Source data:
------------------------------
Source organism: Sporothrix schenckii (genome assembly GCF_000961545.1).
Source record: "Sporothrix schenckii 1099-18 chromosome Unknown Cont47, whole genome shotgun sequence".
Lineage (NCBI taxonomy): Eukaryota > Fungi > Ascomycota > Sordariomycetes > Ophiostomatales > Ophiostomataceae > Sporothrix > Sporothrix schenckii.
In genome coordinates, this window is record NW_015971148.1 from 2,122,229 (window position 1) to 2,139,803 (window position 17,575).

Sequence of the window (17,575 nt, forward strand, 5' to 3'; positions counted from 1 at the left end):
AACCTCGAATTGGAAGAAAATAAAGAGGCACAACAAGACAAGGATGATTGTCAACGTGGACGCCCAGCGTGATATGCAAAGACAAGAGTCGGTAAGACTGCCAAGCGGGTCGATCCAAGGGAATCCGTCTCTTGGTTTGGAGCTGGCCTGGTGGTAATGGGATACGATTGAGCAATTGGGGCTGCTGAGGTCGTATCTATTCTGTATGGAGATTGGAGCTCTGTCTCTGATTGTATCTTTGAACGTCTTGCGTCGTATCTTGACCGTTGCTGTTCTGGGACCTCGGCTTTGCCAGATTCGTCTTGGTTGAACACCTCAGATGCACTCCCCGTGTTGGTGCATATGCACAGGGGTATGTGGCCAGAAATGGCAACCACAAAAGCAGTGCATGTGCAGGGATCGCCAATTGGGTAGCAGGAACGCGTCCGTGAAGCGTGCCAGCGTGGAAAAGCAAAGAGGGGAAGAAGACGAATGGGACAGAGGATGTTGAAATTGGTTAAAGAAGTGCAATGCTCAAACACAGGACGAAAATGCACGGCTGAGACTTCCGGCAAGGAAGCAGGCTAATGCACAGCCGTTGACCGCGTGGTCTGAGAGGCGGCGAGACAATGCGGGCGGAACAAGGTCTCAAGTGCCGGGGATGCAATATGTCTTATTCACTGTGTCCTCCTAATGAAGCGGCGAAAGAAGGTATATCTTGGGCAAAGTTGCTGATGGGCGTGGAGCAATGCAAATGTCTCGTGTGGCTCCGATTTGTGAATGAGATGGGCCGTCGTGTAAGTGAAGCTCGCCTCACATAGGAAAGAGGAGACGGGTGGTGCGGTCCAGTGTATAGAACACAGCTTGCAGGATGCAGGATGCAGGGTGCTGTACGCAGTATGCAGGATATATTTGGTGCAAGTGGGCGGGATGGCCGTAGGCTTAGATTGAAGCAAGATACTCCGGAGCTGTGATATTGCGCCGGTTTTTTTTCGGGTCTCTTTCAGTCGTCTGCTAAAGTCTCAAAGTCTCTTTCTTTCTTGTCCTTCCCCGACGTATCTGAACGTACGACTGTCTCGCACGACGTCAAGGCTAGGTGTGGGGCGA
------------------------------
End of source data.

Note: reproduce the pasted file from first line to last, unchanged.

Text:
Source organism: Sporothrix schenckii (genome assembly GCF_000961545.1).
Source record: "Sporothrix schenckii 1099-18 chromosome Unknown Cont47, whole genome shotgun sequence".
Lineage (NCBI taxonomy): Eukaryota > Fungi > Ascomycota > Sordariomycetes > Ophiostomatales > Ophiostomataceae > Sporothrix > Sporothrix schenckii.
In genome coordinates, this window is record NW_015971148.1 from 2,122,229 (window position 1) to 2,139,803 (window position 17,575).

Sequence of the window (17,575 nt, forward strand, 5' to 3'; positions counted from 1 at the left end):
AACCTCGAATTGGAAGAAAATAAAGAGGCACAACAAGACAAGGATGATTGTCAACGTGGACGCCCAGCGTGATATGCAAAGACAAGAGTCGGTAAGACTGCCAAGCGGGTCGATCCAAGGGAATCCGTCTCTTGGTTTGGAGCTGGCCTGGTGGTAATGGGATACGATTGAGCAATTGGGGCTGCTGAGGTCGTATCTATTCTGTATGGAGATTGGAGCTCTGTCTCTGATTGTATCTTTGAACGTCTTGCGTCGTATCTTGACCGTTGCTGTTCTGGGACCTCGGCTTTGCCAGATTCGTCTTGGTTGAACACCTCAGATGCACTCCCCGTGTTGGTGCATATGCACAGGGGTATGTGGCCAGAAATGGCAACCACAAAAGCAGTGCATGTGCAGGGATCGCCAATTGGGTAGCAGGAACGCGTCCGTGAAGCGTGCCAGCGTGGAAAAGCAAAGAGGGGAAGAAGACGAATGGGACAGAGGATGTTGAAATTGGTTAAAGAAGTGCAATGCTCAAACACAGGACGAAAATGCACGGCTGAGACTTCCGGCAAGGAAGCAGGCTAATGCACAGCCGTTGACCGCGTGGTCTGAGAGGCGGCGAGACAATGCGGGCGGAACAAGGTCTCAAGTGCCGGGGATGCAATATGTCTTATTCACTGTGTCCTCCTAATGAAGCGGCGAAAGAAGGTATATCTTGGGCAAAGTTGCTGATGGGCGTGGAGCAATGCAAATGTCTCGTGTGGCTCCGATTTGTGAATGAGATGGGCCGTCGTGTAAGTGAAGCTCGCCTCACATAGGAAAGAGGAGACGGGTGGTGCGGTCCAGTGTATAGAACACAGCTTGCAGGATGCAGGATGCAGGGTGCTGTACGCAGTATGCAGGATATATTTGGTGCAAGTGGGCGGGATGGCCGTAGGCTTAGATTGAAGCAAGATACTCCGGAGCTGTGATATTGCGCCGGTTTTTTTTCGGGTCTCTTTCAGTCGTCTGCTAAAGTCTCAAAGTCTCTTTCTTTCTTGTCCTTCCCCGACGTATCTGAACGTACGACTGTCTCGCACGACGTCAAGGCTAGGTGTGGGGCGA